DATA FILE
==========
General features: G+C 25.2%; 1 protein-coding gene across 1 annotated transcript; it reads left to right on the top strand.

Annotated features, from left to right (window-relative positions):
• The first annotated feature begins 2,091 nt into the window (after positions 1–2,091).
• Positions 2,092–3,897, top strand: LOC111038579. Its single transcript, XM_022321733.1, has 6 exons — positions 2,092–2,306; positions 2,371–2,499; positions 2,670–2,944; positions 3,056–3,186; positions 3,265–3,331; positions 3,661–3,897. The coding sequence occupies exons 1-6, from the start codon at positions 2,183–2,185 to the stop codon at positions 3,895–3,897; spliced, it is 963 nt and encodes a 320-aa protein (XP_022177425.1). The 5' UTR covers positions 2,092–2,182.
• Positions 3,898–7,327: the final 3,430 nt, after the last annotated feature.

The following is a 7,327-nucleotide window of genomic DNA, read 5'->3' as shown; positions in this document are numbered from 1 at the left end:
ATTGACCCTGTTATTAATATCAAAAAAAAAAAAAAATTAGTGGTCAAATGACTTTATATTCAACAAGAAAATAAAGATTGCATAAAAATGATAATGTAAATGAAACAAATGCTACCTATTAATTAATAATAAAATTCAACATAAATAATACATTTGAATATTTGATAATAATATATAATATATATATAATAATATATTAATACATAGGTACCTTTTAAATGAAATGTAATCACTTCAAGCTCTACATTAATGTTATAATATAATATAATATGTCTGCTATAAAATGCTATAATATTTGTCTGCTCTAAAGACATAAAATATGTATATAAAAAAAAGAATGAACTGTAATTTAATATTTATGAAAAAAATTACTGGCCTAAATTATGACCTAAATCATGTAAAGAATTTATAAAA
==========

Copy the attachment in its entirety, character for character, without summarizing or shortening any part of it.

General features: G+C 25.2%; 1 protein-coding gene across 1 annotated transcript; it reads left to right on the top strand.

Annotated features, from left to right (window-relative positions):
• The first annotated feature begins 2,091 nt into the window (after positions 1–2,091).
• Positions 2,092–3,897, top strand: LOC111038579. Its single transcript, XM_022321733.1, has 6 exons — positions 2,092–2,306; positions 2,371–2,499; positions 2,670–2,944; positions 3,056–3,186; positions 3,265–3,331; positions 3,661–3,897. The coding sequence occupies exons 1-6, from the start codon at positions 2,183–2,185 to the stop codon at positions 3,895–3,897; spliced, it is 963 nt and encodes a 320-aa protein (XP_022177425.1). The 5' UTR covers positions 2,092–2,182.
• Positions 3,898–7,327: the final 3,430 nt, after the last annotated feature.

The following is a 7,327-nucleotide window of genomic DNA, read 5'->3' as shown; positions in this document are numbered from 1 at the left end:
ATTGACCCTGTTATTAATATCAAAAAAAAAAAAAAATTAGTGGTCAAATGACTTTATATTCAACAAGAAAATAAAGATTGCATAAAAATGATAATGTAAATGAAACAAATGCTACCTATTAATTAATAATAAAATTCAACATAAATAATACATTTGAATATTTGATAATAATATATAATATATATATAATAATATATTAATACATAGGTACCTTTTAAATGAAATGTAATCACTTCAAGCTCTACATTAATGTTATAATATAATATAATATGTCTGCTATAAAATGCTATAATATTTGTCTGCTCTAAAGACATAAAATATGTATATAAAAAAAAGAATGAACTGTAATTTAATATTTATGAAAAAAATTACTGGCCTAAATTATGACCTAAATCATGTAAAGAATTTATAAAA